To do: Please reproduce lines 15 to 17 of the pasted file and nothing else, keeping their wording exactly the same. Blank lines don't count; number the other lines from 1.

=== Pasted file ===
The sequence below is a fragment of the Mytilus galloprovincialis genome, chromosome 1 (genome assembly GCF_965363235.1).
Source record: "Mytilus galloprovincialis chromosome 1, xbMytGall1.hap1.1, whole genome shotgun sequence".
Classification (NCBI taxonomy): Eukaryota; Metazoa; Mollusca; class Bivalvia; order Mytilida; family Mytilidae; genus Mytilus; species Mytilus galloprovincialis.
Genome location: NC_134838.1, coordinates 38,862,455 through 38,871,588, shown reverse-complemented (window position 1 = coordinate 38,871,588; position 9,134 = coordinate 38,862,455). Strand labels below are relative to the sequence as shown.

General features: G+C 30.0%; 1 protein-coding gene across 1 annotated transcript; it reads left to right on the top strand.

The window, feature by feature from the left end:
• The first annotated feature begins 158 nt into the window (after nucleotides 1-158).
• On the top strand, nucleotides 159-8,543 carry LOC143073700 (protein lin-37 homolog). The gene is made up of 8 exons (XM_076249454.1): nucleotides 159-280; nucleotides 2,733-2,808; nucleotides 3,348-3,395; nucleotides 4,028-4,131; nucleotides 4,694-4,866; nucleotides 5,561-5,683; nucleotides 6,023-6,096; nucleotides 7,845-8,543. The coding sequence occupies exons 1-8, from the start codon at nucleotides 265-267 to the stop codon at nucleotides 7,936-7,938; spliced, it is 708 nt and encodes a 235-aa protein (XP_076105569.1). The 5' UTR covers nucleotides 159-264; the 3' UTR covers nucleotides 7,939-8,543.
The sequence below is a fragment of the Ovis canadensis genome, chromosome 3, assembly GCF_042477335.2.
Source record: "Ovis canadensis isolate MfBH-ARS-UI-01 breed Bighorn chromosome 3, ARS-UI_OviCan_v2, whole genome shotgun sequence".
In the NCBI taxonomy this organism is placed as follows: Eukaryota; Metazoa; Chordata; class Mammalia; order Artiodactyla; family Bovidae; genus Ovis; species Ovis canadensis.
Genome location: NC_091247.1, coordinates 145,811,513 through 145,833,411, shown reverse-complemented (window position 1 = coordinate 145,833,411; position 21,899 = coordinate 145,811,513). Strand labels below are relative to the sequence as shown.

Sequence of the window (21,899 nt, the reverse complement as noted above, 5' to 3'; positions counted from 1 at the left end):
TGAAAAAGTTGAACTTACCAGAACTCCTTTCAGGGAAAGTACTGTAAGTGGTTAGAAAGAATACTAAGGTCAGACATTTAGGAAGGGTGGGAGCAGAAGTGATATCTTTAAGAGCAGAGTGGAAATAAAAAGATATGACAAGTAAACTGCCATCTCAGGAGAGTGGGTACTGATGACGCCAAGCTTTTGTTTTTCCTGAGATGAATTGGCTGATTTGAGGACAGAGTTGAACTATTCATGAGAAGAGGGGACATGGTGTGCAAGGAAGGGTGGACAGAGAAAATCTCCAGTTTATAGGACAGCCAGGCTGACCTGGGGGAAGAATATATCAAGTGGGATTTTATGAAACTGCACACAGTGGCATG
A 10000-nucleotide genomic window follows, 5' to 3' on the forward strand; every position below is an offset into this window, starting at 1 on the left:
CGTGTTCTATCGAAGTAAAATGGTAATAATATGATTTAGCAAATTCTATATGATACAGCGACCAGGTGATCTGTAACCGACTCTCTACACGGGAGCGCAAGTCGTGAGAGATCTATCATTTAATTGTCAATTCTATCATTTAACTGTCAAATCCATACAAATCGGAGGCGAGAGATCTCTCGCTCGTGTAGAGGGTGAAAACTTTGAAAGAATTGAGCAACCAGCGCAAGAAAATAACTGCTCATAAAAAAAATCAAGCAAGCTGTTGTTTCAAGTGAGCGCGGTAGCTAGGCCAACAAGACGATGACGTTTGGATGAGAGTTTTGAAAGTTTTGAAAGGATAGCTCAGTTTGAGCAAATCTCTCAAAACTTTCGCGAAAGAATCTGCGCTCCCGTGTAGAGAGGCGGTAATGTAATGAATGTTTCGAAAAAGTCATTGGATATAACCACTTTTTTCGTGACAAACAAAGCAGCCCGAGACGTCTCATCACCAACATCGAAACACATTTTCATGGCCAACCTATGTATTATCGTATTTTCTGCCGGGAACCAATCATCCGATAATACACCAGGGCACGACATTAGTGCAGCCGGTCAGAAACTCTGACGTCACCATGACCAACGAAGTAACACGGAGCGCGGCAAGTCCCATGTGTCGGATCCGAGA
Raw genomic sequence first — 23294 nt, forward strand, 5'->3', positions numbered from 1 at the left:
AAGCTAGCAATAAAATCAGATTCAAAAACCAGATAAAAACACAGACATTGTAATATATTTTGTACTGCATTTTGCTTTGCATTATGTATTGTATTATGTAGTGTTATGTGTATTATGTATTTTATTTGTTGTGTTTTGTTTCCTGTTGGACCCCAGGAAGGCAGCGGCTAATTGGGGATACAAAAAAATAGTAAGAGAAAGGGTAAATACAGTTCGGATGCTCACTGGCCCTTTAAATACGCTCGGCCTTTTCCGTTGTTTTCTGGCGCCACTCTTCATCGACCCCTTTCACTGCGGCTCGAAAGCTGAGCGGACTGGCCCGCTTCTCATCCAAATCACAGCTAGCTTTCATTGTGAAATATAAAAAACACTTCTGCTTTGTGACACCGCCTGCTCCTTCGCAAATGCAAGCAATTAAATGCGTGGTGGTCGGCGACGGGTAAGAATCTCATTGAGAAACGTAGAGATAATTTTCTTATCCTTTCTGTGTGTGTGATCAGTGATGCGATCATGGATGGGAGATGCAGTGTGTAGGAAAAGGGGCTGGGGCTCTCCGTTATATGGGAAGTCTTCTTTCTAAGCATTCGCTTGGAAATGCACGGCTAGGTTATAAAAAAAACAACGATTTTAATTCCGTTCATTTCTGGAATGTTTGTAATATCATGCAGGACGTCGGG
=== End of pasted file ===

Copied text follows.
A 10000-nucleotide genomic window follows, 5' to 3' on the forward strand; every position below is an offset into this window, starting at 1 on the left:
CGTGTTCTATCGAAGTAAAATGGTAATAATATGATTTAGCAAATTCTATATGATACAGCGACCAGGTGATCTGTAACCGACTCTCTACACGGGAGCGCAAGTCGTGAGAGATCTATCATTTAATTGTCAATTCTATCATTTAACTGTCAAATCCATACAAATCGGAGGCGAGAGATCTCTCGCTCGTGTAGAGGGTGAAAACTTTGAAAGAATTGAGCAACCAGCGCAAGAAAATAACTGCTCATAAAAAAAATCAAGCAAGCTGTTGTTTCAAGTGAGCGCGGTAGCTAGGCCAACAAGACGATGACGTTTGGATGAGAGTTTTGAAAGTTTTGAAAGGATAGCTCAGTTTGAGCAAATCTCTCAAAACTTTCGCGAAAGAATCTGCGCTCCCGTGTAGAGAGGCGGTAATGTAATGAATGTTTCGAAAAAGTCATTGGATATAACCACTTTTTTCGTGACAAACAAAGCAGCCCGAGACGTCTCATCACCAACATCGAAACACATTTTCATGGCCAACCTATGTATTATCGTATTTTCTGCCGGGAACCAATCATCCGATAATACACCAGGGCACGACATTAGTGCAGCCGGTCAGAAACTCTGACGTCACCATGACCAACGAAGTAACACGGAGCGCGGCAAGTCCCATGTGTCGGATCCGAGA
Raw genomic sequence first — 23294 nt, forward strand, 5'->3', positions numbered from 1 at the left: